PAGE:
The Eurogroup’s decision on financial aid for Cyprus had been taken just one day before the X- hour, late on March 25. Destined to rescue Cyprus, it may become a delayed action mine capable to undermine the whole edifice of the European Union. Laiki Bank, the second largest in Cyprus, is going to be sacrificed. The decision is a reason to sigh with relief for those whose accounts don’t exceed €100 thousand. The story is different for those whose accounts exceed the sum, as well as the bank’s share and bond holders. According to some estimates, the accounts may dwindle by 30-40%. Jeroen Dijsselbloem, the head of the Eurogroup of finance ministers, says the debt restructuring will yield € 4.2 billion, just a little less than the benefit from total deposit tax that had been planned before. European Commissioner for Economy Ollie Rehn said it is a tough decision for the people. Cyprus will get the first tranche of a 10 billion euro international bailout only in early May. It means the threat for the financial system of Cyprus is still imminent; chain reaction may make it spread to other states of Eurozone.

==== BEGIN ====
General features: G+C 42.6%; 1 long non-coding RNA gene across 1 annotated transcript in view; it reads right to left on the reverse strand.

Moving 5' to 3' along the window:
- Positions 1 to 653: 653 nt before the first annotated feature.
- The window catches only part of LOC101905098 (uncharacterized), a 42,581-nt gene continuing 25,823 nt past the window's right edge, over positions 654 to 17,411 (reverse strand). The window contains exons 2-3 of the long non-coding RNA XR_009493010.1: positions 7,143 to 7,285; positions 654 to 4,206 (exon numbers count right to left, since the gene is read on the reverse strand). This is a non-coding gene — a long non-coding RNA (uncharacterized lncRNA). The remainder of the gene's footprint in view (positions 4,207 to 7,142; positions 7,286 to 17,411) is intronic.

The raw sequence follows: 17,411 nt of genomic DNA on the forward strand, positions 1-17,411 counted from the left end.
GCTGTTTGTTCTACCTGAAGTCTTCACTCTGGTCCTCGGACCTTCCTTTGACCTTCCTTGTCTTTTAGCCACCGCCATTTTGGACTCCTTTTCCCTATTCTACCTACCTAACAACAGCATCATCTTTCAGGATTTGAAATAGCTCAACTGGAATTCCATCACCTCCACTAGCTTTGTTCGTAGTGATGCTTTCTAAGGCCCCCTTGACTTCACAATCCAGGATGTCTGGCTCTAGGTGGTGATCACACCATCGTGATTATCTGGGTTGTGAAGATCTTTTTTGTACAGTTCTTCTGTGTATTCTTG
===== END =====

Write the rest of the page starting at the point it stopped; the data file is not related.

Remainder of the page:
For the second week in a row the world stock exchanges operate looking back on what happens in Cyprus. The first shock, when some indexes went low down to the marks never reached since the summer of 2012, is over. But it’s not the point of return as yet.